Bell Curve The Law Talking Guy Raised by Republicans U.S. West
Well, he's kind of had it in for me ever since I accidentally ran over his dog. Actually, replace "accidentally" with "repeatedly," and replace "dog" with "son."

Thursday, May 05, 2005

Labour Punished and Retained

Polls closed in the UK about half an hour ago. The BBC exit poll of 19,800 voters in 120 districts predicts a Labour government with a 66-seat majority, way down from the 160-seat majority previously enjoyed. Blair's lack of candor about Iraq cost 100 PMs their jobs, the Labour rank and file will likely believe. The vote is looking like 37% Labour, 33% conservative, 22% LibDem, and 8% other. Under the first-past-the-post system of UK elections (similar to those here) that translates into an absolute parliamentary majority for Labour - but with 63% of the public voting against them, Labour will have to change course. The (London) Times is predicting a mere two seat gain for the Liberal Democrats, with all the gains going to the Tories. Thus, as some feared, the LibDems took votes from Labour, but not enough to win, thus being a spoiler handing the seats to the Tories.

It is interesting to reflect that steady Liberal Democrat voting in perpetual third place means that neither Labour nor Tories have to come close to the near-50% needed in a US election, in order to become PM.

15 comments:

Anonymous said...

I'm working at home today watching the BBC simulcast on CSPAN2. They are all a buzz about the exit polls. But apparently BBC exit polls have a history of missing the mark (this according to the BBC commentators). I've seen returns reported for about a half a dozen constituencies so far and in each one there was between a 3% to 7% swing from Labour to the Liberal Democrats with Torries stuck about steady. This could suggest a slightly stronger showing for the Liberal Democrats than the exit polls indicate.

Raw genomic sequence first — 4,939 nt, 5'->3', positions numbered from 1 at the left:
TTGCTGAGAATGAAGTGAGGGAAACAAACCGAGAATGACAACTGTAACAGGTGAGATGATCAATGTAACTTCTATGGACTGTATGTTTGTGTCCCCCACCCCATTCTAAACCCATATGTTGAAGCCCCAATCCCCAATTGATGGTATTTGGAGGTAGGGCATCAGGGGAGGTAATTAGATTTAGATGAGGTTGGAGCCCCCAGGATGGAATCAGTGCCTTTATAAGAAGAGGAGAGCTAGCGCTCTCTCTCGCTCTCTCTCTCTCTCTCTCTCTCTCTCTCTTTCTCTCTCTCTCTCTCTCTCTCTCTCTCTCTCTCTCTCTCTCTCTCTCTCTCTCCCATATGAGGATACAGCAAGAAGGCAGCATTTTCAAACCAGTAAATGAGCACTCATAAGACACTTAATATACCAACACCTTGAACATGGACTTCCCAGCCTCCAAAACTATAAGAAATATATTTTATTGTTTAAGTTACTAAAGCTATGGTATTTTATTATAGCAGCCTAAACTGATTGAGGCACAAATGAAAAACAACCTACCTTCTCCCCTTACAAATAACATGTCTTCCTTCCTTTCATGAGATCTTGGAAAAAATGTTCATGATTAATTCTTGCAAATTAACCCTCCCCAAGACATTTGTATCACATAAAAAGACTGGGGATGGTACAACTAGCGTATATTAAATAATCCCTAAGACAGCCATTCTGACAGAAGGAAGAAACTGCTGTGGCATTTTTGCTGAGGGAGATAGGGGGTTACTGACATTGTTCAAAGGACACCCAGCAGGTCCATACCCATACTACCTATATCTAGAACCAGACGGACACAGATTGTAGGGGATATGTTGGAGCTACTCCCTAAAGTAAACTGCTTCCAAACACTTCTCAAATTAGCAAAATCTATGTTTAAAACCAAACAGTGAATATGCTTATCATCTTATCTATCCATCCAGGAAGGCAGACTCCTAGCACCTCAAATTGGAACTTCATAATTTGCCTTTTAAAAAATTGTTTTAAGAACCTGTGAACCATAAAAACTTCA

Two things to consider: Turnout is much higher than in the last several elections and exit polls do poorly when turnout is much different than expected.

There are early reports of a lot of "tactical voting" which must be the British way of saying strategic voting. There are supposedly large numbers of normally solid Labour voters voting for the Lib Dems in constituencies where the Lib Dems normally come in second to Torries. Michael Howard (the Tory leader) may himself be in danger of losing a nail biter to the local Lib Dem candidate.

The night is young. There still may be hope for a Lib Dem surge which would make all this much more entertaining for me at least! 

// posted by Raised By Republicans

Anonymous said...

AS of about 1am in the UK, the results show a possible Lib Dem surge - a pickup of 8 seats, loss of 3 (net +5). Labor is all losses and Conservatives all gains. LibDems are picking up the middle along the way. A LibDem increase of 5-10 will be substantially more than expected (from 52 to 62) and will make them more credible. Not surprisingly, the Scottish National Party is doing well too - also as a 'spoiler' of sorts. 

// posted by LTG

Anonymous said...

I heard just now that BBC is predicting (based on actual results) that the Lib Dems will have a total of 59 seats which is the best showing for the Liberals since Lloyd George led them to a 59 seat showing in 1929.

My favorite part of watching the BBC coverage was when the contituencies in Wales reported their results in Welsh. 

// posted by Raised By Republicans

Anonymous said...

OK, with 627 out of 646 constituencies reported the totals are (change from 2001 in parentheses):

Labour: 355 (-47)
Conservative (Tory): 197 (+33)
Liberal Democrat: 62 (+11)

You can see the full results  for all the parties at this BBC website.